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The seventh planet in our solar system, Uranus, is significantly larger than Earth and much further away from the sun. That distance and size have an interesting effect on the length of a year on Uranus and the length of a day as well.
To better understand why you need to know how a planet’s day and year are calculated. A day is calculated by measuring the time it takes a planet to spin (rotate) one time on its axis. A year is calculated by measuring the time it takes that same planet to go completely around the sun one time.
In the case of Uranus, it takes 17.14 hours for this gas giant to spin one time on its axis. That means a Uranian day is 17.14 hours long, and a year on Uranus is almost 84 earth years (30,660 days). It’s also worth noting that the speed Uranus travels is just under 15,300 miles per hour (24,600 kilometers per hour).
As we mentioned earlier, it takes Uranus 17 hours and 14 minutes to spin on its axis. That means a Uranian day is 17.14 hours long, about 7 hours less than Earth. Although Uranus spins faster than Earth, it actually spins backward. This means that while Earth and the other planets spin from west to east, Uranus spins east to west. This backward spinning motion is known as a retrograde rotation. Of all the planets, only Uranus and Venus share this uncommon trait. In other words, if you were to stand on Uranus (which as we’ll see is next to impossible) you would see the sun come up in the west and go down in the east.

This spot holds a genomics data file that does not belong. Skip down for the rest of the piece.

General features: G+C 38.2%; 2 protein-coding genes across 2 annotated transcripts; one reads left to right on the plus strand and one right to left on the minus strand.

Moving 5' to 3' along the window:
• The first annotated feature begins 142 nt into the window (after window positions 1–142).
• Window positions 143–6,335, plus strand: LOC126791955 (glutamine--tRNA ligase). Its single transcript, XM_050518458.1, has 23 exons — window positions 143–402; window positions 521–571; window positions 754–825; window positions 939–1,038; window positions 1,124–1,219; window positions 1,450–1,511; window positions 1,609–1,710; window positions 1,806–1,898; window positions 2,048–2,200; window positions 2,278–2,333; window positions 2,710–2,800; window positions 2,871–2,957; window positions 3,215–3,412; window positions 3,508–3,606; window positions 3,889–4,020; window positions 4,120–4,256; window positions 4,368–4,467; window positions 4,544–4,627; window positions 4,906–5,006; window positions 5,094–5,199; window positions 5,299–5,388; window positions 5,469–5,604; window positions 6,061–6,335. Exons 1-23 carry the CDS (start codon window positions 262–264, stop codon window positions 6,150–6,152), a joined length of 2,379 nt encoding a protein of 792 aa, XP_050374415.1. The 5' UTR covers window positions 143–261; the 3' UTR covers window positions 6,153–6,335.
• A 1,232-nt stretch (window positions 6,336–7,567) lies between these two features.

The reason the year on Uranus is nearly 84 years (30,660 days) long is that it’s so much further from the sun than the Earth. While the Earth is about 93 million miles (151 million kilometers) from the sun, Uranus is about 1.9 billion miles (3 billion kilometers) away. Since a planet’s year is calculated by how long it takes to go around the sun one time, it makes sense that, being much further away, Uranus takes much longer than Earth to do so.
If you’re a fan of very technical details, it’s worth pointing out that, at its farthest distance from the sun (called the aphelion), Uranus is 1,89 billion miles (3 billion kilometers) away. However, at its closest distance to the sun (the perihelion), Uranus is 1.7 billion miles (2,5 billion kilometers) away. The reason for this discrepancy is the elliptical orbit of Uranus, which is more of an oval than a circle.
As we learned earlier, a planet’s day is calculated by how long it takes to spin on its axis for one full rotation. Even though it’s significantly larger than Earth, Uranus spins much faster. Earth, for example, spins at about 1,000 mph (1610 kph), whereas Uranus spins at 15,300 mph (24,600 kph), which is much faster. These differences in speed mean that it takes the Earth 24 hours to make one full rotation, while Uranus only needs about 17 hours.
Scientists have calculated that it would take humans between 12 and 15 years to get from Earth to Uranus in a spacecraft. For comparison, the Voyager 2 exploratory spacecraft, which was launched on August 20th, 1977, finally made it to Uranus on January 24th, 1986. That means it took almost 9 1/2 years to make the journey. However, Voyager 2 was unmanned, which meant it could travel faster. A manned spacecraft, due to various reasons, would need to travel slower and thus would take longer.